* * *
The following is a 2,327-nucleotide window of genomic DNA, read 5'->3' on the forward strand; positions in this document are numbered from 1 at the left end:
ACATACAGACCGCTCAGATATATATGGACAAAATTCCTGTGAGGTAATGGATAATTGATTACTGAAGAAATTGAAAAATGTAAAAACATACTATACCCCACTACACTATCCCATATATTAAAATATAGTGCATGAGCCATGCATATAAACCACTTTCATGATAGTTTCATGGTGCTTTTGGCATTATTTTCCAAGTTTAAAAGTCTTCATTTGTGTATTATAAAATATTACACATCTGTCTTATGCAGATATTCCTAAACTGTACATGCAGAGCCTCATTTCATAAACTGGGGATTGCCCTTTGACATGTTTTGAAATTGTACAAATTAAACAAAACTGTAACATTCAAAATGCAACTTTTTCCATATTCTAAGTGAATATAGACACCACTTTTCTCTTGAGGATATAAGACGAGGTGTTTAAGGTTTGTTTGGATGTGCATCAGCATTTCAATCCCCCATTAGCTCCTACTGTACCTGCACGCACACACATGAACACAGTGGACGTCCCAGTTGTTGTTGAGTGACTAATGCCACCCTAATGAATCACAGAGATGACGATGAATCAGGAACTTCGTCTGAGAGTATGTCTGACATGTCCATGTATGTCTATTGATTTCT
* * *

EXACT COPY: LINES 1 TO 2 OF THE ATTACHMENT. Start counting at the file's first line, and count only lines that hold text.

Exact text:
The following is a 2,327-nucleotide window of genomic DNA, read 5'->3' on the forward strand; positions in this document are numbered from 1 at the left end:
ACATACAGACCGCTCAGATATATATGGACAAAATTCCTGTGAGGTAATGGATAATTGATTACTGAAGAAATTGAAAAATGTAAAAACATACTATACCCCACTACACTATCCCATATATTAAAATATAGTGCATGAGCCATGCATATAAACCACTTTCATGATAGTTTCATGGTGCTTTTGGCATTATTTTCCAAGTTTAAAAGTCTTCATTTGTGTATTATAAAATATTACACATCTGTCTTATGCAGATATTCCTAAACTGTACATGCAGAGCCTCATTTCATAAACTGGGGATTGCCCTTTGACATGTTTTGAAATTGTACAAATTAAACAAAACTGTAACATTCAAAATGCAACTTTTTCCATATTCTAAGTGAATATAGACACCACTTTTCTCTTGAGGATATAAGACGAGGTGTTTAAGGTTTGTTTGGATGTGCATCAGCATTTCAATCCCCCATTAGCTCCTACTGTACCTGCACGCACACACATGAACACAGTGGACGTCCCAGTTGTTGTTGAGTGACTAATGCCACCCTAATGAATCACAGAGATGACGATGAATCAGGAACTTCGTCTGAGAGTATGTCTGACATGTCCATGTATGTCTATTGATTTCT